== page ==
My dad had his leg amputated above the knee on Tuesday.
If you’ve been reading this blog for at least a year, you know that it almost happened last September. In fact, they saved it at the very last second. So we’ve had a year to adjust to this.
And again, if you’ve been reading, you know that my dad has been in the hospital at least 7 times in the past 14 months. In some cases, for weeks at a time. This is mostly because of that leg. So, we’re all kind of over it, including my dad. It was time for that leg to go.
Still, it’s a major change for my parents. It’s not like he can just pop on a prosthetic after he heals. Like everything with my dad, it’s a little more complicated. This is a major life change for my parents, especially my mom. And they had to postpone their trip to meet their granddaughter for the first time. That breaks my heart.
But I have to tell you – I wasn”t expecting the day to go as well as it did. After talking to the surgeon, we realized that this really is the best thing for my dad and it will improve his health so much in the long run.
The surgery took less than two hours. I left for a little bit after it was over, and when I came back, my dad was awake and alert and smiling.
“You look amazing!” I remarked. “Have you lost weight?”
Everyone cracked up, including my dad and his pals. We talked. We fed him jello. I let him squeeze my hand when he was in pain. He teased my mom about buying a replica of an 1800’s musket when he got home. I promised to smuggle another hot dog into the hospital. He wondered if he would hallucinate about bears again, from the morphine. (He did.)
This is my family. We are a funny people. We get by.
It’s a terrible situation to be in and an awful way to spend a day, but I couldn’t have asked for a better way for it to happen, or a most positive outcome and outlook. I didn’t expect to leave the hospital with a smile (or not cry AT ALL that day, go me) but that’s what happened.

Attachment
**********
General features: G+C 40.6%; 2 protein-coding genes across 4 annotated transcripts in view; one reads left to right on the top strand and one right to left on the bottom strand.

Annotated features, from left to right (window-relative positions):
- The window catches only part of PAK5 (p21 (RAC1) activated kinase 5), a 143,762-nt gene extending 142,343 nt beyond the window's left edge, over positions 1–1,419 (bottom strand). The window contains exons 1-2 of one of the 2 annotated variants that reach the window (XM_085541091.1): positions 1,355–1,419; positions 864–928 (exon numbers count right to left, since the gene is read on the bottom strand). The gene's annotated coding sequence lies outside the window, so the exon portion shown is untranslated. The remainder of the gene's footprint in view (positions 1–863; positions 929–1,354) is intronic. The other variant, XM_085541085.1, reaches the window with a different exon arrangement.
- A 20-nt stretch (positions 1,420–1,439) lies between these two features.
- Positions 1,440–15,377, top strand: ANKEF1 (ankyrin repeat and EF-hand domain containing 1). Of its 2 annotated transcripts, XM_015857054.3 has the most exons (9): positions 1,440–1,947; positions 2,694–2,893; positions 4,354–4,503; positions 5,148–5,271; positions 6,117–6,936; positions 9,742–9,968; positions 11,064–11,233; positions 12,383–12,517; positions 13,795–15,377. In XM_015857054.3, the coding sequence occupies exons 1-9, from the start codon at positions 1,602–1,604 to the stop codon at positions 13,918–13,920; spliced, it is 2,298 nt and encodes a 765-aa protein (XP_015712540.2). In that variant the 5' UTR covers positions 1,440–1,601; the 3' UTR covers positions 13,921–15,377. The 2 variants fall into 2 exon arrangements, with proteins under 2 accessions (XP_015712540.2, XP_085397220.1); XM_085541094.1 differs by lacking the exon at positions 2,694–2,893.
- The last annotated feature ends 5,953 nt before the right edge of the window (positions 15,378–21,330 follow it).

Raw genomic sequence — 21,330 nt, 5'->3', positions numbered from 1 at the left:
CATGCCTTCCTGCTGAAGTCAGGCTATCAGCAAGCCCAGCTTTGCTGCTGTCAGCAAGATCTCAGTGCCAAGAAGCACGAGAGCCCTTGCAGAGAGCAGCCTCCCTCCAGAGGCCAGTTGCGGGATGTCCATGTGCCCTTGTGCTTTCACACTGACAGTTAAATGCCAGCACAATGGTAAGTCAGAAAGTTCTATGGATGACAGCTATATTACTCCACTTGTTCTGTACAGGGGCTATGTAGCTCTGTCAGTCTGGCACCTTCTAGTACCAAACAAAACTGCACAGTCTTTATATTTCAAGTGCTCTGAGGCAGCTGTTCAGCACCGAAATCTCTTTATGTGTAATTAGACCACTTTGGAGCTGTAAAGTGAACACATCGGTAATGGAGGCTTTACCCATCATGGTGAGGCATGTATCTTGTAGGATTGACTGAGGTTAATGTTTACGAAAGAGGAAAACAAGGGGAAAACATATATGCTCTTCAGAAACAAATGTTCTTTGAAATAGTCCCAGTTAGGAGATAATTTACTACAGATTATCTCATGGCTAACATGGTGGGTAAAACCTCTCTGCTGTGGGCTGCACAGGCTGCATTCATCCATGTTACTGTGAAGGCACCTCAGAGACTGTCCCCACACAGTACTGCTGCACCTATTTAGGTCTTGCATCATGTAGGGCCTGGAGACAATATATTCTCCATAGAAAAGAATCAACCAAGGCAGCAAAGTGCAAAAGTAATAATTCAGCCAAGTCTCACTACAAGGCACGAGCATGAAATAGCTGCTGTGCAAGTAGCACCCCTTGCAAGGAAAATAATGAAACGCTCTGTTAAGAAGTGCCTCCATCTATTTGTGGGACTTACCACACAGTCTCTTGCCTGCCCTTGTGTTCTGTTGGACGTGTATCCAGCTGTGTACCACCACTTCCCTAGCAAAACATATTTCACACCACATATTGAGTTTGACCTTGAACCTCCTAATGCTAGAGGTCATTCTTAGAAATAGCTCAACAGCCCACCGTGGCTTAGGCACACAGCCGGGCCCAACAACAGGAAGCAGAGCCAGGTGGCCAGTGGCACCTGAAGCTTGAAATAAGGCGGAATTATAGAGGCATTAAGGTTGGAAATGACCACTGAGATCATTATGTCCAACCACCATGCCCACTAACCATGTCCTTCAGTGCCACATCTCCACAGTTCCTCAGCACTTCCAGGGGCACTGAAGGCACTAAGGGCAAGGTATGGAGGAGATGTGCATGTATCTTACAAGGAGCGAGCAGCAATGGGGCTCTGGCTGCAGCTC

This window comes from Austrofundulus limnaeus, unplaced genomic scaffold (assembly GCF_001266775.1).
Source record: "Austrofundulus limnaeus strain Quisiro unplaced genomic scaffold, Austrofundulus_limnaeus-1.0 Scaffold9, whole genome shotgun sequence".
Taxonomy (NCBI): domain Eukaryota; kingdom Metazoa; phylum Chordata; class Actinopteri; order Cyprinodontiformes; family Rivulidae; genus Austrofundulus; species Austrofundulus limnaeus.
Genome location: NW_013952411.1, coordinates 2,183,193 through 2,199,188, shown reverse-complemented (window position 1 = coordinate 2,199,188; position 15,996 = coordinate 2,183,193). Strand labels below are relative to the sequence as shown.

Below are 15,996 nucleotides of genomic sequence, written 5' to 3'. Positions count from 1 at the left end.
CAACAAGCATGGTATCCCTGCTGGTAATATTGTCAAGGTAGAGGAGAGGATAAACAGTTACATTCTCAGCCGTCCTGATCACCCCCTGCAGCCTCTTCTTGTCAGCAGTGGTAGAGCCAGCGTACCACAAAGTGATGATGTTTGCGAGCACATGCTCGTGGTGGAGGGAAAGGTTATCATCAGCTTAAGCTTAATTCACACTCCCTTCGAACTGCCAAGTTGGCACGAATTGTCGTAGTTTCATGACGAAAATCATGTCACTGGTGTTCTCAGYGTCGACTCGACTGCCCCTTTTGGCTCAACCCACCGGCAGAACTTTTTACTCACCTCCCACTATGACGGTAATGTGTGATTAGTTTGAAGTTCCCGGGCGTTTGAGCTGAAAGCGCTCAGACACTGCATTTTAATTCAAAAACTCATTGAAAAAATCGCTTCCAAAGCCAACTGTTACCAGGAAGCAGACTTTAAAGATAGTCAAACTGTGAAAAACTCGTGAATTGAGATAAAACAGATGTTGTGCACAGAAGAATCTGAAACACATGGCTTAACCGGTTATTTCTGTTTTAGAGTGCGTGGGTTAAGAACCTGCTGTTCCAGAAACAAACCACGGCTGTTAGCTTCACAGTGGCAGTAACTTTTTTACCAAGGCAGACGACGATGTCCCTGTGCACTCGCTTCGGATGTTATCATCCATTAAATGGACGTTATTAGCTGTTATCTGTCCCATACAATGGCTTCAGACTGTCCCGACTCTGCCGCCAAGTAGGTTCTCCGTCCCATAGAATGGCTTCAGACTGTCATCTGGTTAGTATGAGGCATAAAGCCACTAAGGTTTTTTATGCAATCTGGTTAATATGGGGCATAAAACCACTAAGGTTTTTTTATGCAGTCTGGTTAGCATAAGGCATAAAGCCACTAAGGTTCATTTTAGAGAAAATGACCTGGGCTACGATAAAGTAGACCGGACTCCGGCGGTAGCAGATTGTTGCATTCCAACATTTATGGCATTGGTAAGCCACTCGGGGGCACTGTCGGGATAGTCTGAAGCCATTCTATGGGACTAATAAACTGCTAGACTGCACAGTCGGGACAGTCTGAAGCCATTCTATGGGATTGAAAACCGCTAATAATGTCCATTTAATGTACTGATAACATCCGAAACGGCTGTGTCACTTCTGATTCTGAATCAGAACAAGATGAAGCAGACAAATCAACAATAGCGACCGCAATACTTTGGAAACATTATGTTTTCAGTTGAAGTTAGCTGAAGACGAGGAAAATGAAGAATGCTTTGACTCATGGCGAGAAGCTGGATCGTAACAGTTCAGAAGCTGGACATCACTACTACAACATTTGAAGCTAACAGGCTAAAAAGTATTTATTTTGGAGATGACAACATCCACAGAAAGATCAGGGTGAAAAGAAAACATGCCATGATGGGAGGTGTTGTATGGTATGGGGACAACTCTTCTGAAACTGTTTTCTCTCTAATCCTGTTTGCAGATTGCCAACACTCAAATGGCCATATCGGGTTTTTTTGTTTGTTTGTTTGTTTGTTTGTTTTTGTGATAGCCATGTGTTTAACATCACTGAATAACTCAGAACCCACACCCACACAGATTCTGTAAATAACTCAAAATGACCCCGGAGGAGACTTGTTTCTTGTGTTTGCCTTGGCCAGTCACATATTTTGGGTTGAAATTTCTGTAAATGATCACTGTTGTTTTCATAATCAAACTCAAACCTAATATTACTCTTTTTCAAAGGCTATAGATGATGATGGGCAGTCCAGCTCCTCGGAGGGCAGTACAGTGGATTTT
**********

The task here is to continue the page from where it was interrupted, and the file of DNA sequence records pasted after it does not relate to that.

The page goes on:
And that’s when it was okay to spread the news.
This time around, I didn’t really tell anyone what was going on beforehand, except Jen and some Facebook friends who could pray for him (and thank you, thank you, THANK YOU for that).
No blogs, no fretting status reports, no twitter, no nothing. Not until I had a silver lining to report. Last year there were so many surgeries that almost happened but didn’t and I freaked out about everything. All it did was get me worked up and stress my friends out, too.
Last March, when both my parents were in the hospital and the grown-up part of my brain kicked in, I learned a lot about how to handle these situations. Most of all, I learned that I CAN handle them. And like I told my brother, we survived and adjusted when Dad lost his eye. We survived and adjusted when he started losing toes. And we’ll survive and adjust to this.
Justin was out of town the whole time this was going down, and I didn’t tell him about it until after it was over. I know he’d be there for me if I needed him. But this is all still so new and so perfect and so happy. That’s why I wrote about him last week, instead of everything else. He’s the bright spot in my day, and I want to be the bright spot in his day, too.
While I know Justin will be there when I absolutely need him – and the same is true for all my friends, especially Jen – I want to carry as much as I can on my own. I’m comforted by the fact that I can, and I’m discovering that things aren’t as heavy as they seemed – or maybe I’m just stronger than I thought.
Aside from God (if you believe it like me), nothing will get you through life’s rough spots like confidence in your own strength and a hell of a sense of humor. I’m trying to create a mindset that is as tough and positive as possible.
I don’t know if I will ever be as strong as my mother and father. I’m also not sure if I will ever be able to smile and laugh through situations like the ones they have faced. But for the first time in my life, I feel like I’m finally getting there.
After all, I’m learning from the best.
PS: I am 4 months smoke free today!!